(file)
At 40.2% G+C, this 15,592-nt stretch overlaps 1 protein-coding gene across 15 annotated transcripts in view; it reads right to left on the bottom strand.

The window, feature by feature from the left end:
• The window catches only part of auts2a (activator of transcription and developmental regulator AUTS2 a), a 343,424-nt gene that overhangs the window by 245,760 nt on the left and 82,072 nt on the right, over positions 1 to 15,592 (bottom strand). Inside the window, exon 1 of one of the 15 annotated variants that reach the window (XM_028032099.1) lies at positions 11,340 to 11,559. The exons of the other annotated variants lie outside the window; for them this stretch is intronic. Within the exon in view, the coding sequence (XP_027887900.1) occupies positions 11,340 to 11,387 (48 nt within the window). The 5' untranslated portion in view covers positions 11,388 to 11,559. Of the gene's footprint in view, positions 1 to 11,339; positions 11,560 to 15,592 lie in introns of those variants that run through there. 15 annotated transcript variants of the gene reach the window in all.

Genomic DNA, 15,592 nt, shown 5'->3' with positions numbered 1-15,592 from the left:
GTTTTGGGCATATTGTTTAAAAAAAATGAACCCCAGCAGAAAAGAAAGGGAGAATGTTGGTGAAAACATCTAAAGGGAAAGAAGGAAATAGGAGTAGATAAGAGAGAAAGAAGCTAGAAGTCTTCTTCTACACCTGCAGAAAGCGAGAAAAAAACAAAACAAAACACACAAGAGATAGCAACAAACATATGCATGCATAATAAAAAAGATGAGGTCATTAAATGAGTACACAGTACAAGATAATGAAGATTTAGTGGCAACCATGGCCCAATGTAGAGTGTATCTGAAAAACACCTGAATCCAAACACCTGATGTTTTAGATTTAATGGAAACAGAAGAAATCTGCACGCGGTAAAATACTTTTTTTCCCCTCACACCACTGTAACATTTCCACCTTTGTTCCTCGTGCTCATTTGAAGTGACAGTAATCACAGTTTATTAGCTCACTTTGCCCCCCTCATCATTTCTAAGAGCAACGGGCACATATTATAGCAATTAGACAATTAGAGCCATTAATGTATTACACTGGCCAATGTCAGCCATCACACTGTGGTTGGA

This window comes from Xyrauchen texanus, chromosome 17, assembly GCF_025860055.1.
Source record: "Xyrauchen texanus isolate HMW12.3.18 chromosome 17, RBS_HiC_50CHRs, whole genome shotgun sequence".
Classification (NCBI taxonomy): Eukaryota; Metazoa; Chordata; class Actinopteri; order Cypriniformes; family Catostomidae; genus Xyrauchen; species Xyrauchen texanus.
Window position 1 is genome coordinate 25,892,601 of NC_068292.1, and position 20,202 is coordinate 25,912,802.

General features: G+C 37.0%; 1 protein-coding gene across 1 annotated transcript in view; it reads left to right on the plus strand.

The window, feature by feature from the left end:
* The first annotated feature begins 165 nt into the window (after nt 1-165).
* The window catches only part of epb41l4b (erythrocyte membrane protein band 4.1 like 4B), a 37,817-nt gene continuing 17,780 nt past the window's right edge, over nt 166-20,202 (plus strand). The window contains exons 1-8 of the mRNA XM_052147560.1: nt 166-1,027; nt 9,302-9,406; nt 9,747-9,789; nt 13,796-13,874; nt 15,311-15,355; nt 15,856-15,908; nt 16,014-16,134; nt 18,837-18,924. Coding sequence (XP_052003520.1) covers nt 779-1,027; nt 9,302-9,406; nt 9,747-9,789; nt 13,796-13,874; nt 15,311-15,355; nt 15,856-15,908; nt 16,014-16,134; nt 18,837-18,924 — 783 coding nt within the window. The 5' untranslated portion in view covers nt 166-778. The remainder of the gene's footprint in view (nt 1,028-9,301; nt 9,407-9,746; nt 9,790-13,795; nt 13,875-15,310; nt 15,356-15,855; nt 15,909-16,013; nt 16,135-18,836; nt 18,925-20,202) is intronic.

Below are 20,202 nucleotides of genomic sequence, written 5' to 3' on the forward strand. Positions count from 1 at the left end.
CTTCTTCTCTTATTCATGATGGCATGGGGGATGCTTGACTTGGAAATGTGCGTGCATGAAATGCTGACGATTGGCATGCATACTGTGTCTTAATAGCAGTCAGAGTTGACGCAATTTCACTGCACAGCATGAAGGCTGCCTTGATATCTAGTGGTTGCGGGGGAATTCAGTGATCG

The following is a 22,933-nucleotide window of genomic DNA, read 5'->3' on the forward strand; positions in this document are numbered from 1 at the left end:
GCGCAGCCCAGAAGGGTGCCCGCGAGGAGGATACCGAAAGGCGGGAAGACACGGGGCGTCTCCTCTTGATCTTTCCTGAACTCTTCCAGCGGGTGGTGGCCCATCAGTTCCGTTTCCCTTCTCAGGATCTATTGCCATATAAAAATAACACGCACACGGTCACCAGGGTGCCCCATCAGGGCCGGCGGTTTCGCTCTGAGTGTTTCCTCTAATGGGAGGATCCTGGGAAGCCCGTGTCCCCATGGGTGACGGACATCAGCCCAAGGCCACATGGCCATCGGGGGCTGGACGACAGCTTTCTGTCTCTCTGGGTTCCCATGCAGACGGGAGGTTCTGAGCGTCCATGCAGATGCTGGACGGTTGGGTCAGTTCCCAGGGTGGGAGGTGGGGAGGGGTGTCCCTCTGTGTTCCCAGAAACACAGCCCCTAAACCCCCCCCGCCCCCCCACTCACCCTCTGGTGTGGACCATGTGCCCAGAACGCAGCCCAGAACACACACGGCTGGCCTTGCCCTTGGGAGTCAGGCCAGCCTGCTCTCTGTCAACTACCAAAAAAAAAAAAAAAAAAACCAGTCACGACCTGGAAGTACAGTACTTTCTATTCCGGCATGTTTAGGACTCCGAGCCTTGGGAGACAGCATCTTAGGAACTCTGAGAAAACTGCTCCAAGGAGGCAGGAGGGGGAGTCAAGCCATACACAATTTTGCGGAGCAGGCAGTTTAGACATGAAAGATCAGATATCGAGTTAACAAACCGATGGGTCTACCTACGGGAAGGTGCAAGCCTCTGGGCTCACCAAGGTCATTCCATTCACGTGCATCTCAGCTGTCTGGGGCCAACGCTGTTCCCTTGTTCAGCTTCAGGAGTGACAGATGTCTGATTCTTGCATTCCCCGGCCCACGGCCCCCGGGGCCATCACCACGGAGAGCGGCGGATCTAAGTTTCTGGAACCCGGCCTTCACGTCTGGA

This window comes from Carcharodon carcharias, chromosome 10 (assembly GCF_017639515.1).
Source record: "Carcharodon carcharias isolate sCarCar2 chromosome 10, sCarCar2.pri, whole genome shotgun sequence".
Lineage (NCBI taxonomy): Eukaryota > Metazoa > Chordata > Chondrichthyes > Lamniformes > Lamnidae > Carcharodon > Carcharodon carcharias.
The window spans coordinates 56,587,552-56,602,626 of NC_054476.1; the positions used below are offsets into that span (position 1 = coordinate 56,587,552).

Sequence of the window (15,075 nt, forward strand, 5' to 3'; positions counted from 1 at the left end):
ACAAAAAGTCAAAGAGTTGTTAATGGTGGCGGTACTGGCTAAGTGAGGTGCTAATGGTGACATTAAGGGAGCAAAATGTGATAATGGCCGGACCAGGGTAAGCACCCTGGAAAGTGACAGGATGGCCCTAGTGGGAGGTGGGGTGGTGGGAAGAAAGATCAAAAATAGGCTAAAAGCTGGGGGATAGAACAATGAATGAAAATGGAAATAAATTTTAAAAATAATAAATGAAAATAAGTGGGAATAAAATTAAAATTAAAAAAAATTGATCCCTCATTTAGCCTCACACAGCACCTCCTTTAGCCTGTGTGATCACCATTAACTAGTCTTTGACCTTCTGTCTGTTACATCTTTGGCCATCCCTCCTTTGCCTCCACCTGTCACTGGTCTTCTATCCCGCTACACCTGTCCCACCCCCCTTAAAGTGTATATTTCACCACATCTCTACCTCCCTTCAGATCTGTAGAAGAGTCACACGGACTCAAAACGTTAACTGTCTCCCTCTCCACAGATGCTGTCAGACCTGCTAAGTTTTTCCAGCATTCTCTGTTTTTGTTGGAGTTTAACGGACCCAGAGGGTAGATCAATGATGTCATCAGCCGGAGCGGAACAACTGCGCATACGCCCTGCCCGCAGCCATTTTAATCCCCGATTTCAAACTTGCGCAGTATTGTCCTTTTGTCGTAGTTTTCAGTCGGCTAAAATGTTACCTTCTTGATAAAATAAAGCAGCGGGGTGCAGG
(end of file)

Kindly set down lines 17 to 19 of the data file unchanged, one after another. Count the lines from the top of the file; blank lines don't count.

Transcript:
GCGCAGCCCAGAAGGGTGCCCGCGAGGAGGATACCGAAAGGCGGGAAGACACGGGGCGTCTCCTCTTGATCTTTCCTGAACTCTTCCAGCGGGTGGTGGCCCATCAGTTCCGTTTCCCTTCTCAGGATCTATTGCCATATAAAAATAACACGCACACGGTCACCAGGGTGCCCCATCAGGGCCGGCGGTTTCGCTCTGAGTGTTTCCTCTAATGGGAGGATCCTGGGAAGCCCGTGTCCCCATGGGTGACGGACATCAGCCCAAGGCCACATGGCCATCGGGGGCTGGACGACAGCTTTCTGTCTCTCTGGGTTCCCATGCAGACGGGAGGTTCTGAGCGTCCATGCAGATGCTGGACGGTTGGGTCAGTTCCCAGGGTGGGAGGTGGGGAGGGGTGTCCCTCTGTGTTCCCAGAAACACAGCCCCTAAACCCCCCCCGCCCCCCCACTCACCCTCTGGTGTGGACCATGTGCCCAGAACGCAGCCCAGAACACACACGGCTGGCCTTGCCCTTGGGAGTCAGGCCAGCCTGCTCTCTGTCAACTACCAAAAAAAAAAAAAAAAAAACCAGTCACGACCTGGAAGTACAGTACTTTCTATTCCGGCATGTTTAGGACTCCGAGCCTTGGGAGACAGCATCTTAGGAACTCTGAGAAAACTGCTCCAAGGAGGCAGGAGGGGGAGTCAAGCCATACACAATTTTGCGGAGCAGGCAGTTTAGACATGAAAGATCAGATATCGAGTTAACAAACCGATGGGTCTACCTACGGGAAGGTGCAAGCCTCTGGGCTCACCAAGGTCATTCCATTCACGTGCATCTCAGCTGTCTGGGGCCAACGCTGTTCCCTTGTTCAGCTTCAGGAGTGACAGATGTCTGATTCTTGCATTCCCCGGCCCACGGCCCCCGGGGCCATCACCACGGAGAGCGGCGGATCTAAGTTTCTGGAACCCGGCCTTCACGTCTGGA

This window comes from Carcharodon carcharias, chromosome 10 (assembly GCF_017639515.1).
Source record: "Carcharodon carcharias isolate sCarCar2 chromosome 10, sCarCar2.pri, whole genome shotgun sequence".